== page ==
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A Transnational Gallipoli? single work   criticism  
Issue Details: First known date: 2011... 2011 A Transnational Gallipoli?
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'Roger Hillman's essay adds a transnational dimension to representations of an historical event that has become the preeminent site of national memorialisation. In A Transnational Gallipoli?, Hillman contrasts the masculinist heroics and celebratory nationalism of Peter Weir's iconic film, Gallipoli, and Roger McDonald's 1915, with more recent novels and films produced outside Australia's borders that provide alternative forms of cultural memory. Louis de Bernières' Birds Without Wings and Tolga Örnek's documentary film Gallipoli: The Front Line Experience are significant as texts that 'situate the Gallipoli legend in a transnational rather than a national framework, while providing a fuller understanding of how cultural memory works in relation to the national imaginary'.' (Source: Editor's introduction)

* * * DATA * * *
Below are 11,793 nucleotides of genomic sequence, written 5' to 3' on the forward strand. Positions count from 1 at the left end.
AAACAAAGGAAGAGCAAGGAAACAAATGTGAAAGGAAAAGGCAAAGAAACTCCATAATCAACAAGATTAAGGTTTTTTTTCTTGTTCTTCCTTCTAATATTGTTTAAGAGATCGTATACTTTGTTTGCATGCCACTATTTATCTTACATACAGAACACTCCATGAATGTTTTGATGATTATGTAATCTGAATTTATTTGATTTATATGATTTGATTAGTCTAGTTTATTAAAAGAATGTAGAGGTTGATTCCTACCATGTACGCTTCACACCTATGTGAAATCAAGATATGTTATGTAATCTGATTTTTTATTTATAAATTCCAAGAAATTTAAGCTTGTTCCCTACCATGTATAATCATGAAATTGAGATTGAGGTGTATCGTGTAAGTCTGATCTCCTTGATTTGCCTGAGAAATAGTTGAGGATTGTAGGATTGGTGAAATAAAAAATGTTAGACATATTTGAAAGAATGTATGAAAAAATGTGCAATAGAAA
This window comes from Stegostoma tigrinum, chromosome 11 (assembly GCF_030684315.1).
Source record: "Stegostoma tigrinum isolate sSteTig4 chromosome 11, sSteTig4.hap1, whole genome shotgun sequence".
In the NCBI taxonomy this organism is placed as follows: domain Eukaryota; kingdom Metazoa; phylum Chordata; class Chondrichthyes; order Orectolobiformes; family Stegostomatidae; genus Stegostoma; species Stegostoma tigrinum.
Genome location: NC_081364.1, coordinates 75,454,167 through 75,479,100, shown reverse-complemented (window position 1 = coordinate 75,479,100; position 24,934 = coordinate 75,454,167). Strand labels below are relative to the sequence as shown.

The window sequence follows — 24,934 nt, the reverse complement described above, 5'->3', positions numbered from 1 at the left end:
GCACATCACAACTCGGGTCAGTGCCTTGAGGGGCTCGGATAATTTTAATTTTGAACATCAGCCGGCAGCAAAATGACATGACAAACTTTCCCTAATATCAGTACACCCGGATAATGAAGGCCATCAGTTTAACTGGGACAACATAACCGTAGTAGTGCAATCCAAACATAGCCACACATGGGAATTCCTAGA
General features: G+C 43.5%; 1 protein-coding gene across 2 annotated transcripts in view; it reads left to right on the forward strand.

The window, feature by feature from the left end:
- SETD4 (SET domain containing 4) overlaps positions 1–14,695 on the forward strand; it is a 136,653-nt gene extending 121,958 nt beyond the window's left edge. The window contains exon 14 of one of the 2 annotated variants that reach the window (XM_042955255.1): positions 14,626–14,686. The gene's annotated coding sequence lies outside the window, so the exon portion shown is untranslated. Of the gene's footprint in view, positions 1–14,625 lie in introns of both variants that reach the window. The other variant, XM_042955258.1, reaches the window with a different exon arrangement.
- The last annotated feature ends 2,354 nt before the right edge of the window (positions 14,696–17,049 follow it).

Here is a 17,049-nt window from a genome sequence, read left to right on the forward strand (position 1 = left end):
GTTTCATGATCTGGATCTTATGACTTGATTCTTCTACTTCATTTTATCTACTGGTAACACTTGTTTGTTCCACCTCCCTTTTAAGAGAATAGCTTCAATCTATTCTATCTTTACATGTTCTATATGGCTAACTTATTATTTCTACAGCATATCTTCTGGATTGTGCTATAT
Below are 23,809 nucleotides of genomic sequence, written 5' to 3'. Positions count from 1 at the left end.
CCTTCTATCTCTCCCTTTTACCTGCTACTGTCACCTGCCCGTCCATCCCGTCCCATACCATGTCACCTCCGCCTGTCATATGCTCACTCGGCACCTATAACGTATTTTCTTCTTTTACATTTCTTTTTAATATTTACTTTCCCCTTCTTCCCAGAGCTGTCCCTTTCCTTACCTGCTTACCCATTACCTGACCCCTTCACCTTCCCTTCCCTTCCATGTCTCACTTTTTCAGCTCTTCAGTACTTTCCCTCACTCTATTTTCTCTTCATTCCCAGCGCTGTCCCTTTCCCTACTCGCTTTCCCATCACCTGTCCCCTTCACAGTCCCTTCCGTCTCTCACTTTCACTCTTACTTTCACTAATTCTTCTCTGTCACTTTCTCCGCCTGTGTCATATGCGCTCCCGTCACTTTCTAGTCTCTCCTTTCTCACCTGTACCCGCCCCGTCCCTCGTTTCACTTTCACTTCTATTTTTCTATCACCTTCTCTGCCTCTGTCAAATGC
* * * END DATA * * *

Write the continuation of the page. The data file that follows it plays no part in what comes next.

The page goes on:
• Epigraph:
    Without a uniform, it is impossible to tell the nationality of a soldier's frame, and many an unidentifiable, incomplete and anonymous heap of fractured bones ended up in co-interment with those of former enemies, near monuments speciously engraved with the sentiment that 'Their Name Liveth for Evermore'

    -Louis de Bernières, Birds Without Wings, Chapter 71

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Last amended 4 Jul 2012 15:32:42 A Transnational Gallipoli?small AustLit logo Australian Humanities Review
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